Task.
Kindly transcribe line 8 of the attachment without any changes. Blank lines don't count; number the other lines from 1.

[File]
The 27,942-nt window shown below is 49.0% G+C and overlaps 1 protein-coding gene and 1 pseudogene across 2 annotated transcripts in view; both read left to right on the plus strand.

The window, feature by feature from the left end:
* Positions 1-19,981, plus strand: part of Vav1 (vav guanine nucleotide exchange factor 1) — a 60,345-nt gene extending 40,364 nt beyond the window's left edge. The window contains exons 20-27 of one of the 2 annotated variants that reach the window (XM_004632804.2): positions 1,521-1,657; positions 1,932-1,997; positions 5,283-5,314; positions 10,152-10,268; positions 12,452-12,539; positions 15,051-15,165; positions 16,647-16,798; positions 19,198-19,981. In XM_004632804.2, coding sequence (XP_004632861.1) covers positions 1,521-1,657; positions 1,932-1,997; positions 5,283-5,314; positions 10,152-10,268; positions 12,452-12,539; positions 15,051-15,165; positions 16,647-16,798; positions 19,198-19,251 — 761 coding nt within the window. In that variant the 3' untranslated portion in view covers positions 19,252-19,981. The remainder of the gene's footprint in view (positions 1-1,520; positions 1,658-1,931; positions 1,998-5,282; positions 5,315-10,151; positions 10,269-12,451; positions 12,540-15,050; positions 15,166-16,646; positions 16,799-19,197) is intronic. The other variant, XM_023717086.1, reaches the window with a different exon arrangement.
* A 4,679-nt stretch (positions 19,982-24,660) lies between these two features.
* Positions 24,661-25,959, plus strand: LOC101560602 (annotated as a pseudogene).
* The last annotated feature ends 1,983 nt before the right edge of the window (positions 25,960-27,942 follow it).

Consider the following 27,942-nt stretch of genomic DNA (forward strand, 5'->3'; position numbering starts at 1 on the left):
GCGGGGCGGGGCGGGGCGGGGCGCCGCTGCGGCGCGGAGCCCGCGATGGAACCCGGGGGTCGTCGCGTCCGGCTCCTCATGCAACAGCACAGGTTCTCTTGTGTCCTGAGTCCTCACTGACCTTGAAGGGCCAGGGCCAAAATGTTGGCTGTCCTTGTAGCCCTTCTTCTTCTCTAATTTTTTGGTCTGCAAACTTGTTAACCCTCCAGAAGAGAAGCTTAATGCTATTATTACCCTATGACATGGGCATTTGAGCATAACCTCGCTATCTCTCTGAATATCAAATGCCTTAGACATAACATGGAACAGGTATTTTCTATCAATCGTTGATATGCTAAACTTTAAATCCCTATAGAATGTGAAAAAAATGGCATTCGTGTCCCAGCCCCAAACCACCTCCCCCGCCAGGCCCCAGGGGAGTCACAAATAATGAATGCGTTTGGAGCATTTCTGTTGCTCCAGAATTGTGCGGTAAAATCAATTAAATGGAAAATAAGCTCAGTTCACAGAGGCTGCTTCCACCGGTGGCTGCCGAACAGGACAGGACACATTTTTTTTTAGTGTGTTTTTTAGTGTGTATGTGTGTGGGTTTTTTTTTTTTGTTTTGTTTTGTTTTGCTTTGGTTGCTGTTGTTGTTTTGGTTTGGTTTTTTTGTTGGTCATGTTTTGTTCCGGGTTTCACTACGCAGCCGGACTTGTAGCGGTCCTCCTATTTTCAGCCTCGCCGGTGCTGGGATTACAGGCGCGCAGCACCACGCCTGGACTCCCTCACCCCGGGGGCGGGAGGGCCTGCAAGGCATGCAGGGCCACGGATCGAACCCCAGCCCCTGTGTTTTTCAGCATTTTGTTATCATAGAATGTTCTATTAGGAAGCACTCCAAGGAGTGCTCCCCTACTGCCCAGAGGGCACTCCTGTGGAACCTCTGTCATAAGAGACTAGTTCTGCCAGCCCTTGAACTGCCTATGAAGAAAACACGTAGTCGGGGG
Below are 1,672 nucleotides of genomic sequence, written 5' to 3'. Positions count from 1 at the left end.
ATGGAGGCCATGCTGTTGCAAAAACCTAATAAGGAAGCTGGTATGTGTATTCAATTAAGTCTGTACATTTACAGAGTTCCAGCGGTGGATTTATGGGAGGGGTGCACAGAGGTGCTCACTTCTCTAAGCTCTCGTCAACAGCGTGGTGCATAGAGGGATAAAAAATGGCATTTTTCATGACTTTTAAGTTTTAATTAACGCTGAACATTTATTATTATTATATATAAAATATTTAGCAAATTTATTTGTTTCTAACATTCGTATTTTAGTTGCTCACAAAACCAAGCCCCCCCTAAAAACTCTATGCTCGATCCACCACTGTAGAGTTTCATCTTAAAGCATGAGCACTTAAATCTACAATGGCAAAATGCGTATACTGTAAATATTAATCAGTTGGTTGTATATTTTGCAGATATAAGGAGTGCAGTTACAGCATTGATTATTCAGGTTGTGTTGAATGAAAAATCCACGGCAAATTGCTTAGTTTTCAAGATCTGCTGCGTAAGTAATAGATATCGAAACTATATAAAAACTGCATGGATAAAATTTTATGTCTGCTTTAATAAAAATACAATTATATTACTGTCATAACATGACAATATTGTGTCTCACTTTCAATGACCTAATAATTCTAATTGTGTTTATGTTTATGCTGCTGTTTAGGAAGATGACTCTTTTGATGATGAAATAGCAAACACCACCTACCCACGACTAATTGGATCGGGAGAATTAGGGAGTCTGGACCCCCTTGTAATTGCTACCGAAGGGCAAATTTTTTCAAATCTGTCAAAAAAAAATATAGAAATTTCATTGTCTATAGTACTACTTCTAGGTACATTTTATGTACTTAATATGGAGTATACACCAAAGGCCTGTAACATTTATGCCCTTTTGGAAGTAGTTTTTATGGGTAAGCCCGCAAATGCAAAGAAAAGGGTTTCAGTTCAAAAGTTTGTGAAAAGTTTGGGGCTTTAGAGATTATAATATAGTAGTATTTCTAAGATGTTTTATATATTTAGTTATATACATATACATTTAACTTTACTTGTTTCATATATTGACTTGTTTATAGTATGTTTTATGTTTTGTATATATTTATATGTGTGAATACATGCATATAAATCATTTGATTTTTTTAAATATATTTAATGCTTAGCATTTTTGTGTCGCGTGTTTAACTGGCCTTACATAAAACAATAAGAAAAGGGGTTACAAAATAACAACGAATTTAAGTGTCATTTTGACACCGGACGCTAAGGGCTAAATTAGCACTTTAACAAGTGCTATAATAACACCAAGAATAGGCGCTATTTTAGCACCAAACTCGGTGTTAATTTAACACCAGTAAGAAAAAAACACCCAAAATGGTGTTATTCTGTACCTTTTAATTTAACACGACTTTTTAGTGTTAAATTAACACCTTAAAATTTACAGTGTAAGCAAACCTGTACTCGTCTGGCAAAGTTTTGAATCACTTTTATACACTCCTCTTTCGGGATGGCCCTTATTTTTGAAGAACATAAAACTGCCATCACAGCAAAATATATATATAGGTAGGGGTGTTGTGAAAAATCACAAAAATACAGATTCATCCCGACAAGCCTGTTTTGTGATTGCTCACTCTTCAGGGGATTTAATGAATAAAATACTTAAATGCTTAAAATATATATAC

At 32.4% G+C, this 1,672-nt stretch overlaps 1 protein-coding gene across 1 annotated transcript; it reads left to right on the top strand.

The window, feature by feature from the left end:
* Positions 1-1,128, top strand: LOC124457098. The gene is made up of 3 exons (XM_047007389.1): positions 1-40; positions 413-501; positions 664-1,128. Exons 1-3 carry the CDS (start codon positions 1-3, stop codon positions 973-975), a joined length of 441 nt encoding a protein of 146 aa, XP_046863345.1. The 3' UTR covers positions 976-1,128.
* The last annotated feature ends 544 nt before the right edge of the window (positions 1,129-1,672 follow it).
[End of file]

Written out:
GCGGGGCGGGGCGGGGCGGGGCGCCGCTGCGGCGCGGAGCCCGCGATGGAACCCGGGGGTCGTCGCGTCCGGCTCCTCATGCAACAGCACAGGTTCTCTTGTGTCCTGAGTCCTCACTGACCTTGAAGGGCCAGGGCCAAAATGTTGGCTGTCCTTGTAGCCCTTCTTCTTCTCTAATTTTTTGGTCTGCAAACTTGTTAACCCTCCAGAAGAGAAGCTTAATGCTATTATTACCCTATGACATGGGCATTTGAGCATAACCTCGCTATCTCTCTGAATATCAAATGCCTTAGACATAACATGGAACAGGTATTTTCTATCAATCGTTGATATGCTAAACTTTAAATCCCTATAGAATGTGAAAAAAATGGCATTCGTGTCCCAGCCCCAAACCACCTCCCCCGCCAGGCCCCAGGGGAGTCACAAATAATGAATGCGTTTGGAGCATTTCTGTTGCTCCAGAATTGTGCGGTAAAATCAATTAAATGGAAAATAAGCTCAGTTCACAGAGGCTGCTTCCACCGGTGGCTGCCGAACAGGACAGGACACATTTTTTTTTAGTGTGTTTTTTAGTGTGTATGTGTGTGGGTTTTTTTTTTTTGTTTTGTTTTGTTTTGCTTTGGTTGCTGTTGTTGTTTTGGTTTGGTTTTTTTGTTGGTCATGTTTTGTTCCGGGTTTCACTACGCAGCCGGACTTGTAGCGGTCCTCCTATTTTCAGCCTCGCCGGTGCTGGGATTACAGGCGCGCAGCACCACGCCTGGACTCCCTCACCCCGGGGGCGGGAGGGCCTGCAAGGCATGCAGGGCCACGGATCGAACCCCAGCCCCTGTGTTTTTCAGCATTTTGTTATCATAGAATGTTCTATTAGGAAGCACTCCAAGGAGTGCTCCCCTACTGCCCAGAGGGCACTCCTGTGGAACCTCTGTCATAAGAGACTAGTTCTGCCAGCCCTTGAACTGCCTATGAAGAAAACACGTAGTCGGGGG